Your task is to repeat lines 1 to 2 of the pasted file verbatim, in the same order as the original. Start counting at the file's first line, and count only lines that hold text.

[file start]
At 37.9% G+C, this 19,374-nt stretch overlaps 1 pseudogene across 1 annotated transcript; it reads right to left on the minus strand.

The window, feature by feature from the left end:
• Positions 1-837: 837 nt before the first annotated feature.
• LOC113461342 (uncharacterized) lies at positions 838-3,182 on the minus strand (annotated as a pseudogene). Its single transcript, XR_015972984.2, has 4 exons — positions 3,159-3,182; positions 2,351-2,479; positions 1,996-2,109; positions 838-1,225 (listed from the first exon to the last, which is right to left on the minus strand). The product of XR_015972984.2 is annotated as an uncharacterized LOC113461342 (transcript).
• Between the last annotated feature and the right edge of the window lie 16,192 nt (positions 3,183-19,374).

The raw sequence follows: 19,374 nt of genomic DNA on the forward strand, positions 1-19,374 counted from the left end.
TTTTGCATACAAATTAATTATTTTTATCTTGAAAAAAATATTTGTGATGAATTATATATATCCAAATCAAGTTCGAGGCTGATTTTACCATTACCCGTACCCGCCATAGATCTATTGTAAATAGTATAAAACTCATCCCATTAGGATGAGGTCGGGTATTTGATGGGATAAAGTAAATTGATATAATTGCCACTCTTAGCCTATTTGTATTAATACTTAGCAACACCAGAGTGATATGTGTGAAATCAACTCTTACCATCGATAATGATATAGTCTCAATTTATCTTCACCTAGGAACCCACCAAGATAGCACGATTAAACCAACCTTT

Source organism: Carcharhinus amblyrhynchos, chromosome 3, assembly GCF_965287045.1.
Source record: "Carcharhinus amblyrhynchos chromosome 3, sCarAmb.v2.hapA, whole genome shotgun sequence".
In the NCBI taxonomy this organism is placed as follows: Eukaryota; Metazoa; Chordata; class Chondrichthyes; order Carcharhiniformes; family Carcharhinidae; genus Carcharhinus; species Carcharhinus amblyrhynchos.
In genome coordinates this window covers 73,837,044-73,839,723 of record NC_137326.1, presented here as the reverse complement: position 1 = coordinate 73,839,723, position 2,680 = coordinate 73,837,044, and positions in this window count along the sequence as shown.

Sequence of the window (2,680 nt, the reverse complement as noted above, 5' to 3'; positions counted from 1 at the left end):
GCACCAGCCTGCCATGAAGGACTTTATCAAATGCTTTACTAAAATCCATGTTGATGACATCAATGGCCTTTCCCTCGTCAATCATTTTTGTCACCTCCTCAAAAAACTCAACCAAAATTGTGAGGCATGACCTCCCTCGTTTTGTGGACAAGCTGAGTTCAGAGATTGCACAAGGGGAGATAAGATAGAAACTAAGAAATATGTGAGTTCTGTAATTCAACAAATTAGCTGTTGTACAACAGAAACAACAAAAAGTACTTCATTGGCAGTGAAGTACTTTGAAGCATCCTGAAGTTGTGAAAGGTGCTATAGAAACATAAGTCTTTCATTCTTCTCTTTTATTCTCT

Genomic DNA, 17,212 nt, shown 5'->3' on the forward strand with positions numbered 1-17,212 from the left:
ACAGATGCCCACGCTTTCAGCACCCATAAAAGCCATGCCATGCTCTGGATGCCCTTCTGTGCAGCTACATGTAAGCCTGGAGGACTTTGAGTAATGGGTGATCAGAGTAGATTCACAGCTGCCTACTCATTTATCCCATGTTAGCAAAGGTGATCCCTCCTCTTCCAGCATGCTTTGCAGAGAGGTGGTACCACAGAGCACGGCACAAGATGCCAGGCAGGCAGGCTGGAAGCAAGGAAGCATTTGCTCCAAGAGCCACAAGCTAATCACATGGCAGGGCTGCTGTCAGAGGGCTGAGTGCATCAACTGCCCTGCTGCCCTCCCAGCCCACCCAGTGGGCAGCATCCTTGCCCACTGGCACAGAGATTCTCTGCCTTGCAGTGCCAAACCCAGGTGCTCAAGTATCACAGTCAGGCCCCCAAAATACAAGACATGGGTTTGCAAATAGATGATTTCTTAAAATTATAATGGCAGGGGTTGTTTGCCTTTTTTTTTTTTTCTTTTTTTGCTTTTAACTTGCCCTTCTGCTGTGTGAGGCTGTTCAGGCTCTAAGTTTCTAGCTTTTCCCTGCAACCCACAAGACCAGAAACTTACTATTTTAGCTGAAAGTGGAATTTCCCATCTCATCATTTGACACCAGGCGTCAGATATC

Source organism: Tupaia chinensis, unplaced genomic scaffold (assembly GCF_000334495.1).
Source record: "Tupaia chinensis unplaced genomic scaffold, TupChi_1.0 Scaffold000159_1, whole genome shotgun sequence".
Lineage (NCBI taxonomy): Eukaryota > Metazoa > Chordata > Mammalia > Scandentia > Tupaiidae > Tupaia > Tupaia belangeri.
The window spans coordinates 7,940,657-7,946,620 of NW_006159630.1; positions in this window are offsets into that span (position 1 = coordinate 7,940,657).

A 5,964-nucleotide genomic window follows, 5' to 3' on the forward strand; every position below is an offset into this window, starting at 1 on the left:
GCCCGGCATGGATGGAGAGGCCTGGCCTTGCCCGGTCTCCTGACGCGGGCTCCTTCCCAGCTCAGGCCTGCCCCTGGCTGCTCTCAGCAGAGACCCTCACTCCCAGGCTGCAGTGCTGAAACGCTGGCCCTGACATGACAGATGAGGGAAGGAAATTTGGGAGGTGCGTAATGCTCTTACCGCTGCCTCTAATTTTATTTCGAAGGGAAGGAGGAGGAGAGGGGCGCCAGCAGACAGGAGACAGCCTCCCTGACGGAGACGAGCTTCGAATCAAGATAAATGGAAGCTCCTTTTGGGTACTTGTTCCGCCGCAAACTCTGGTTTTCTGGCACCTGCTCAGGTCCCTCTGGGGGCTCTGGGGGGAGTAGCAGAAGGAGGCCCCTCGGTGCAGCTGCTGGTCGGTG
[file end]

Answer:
At 37.9% G+C, this 19,374-nt stretch overlaps 1 pseudogene across 1 annotated transcript; it reads right to left on the minus strand.

The window, feature by feature from the left end: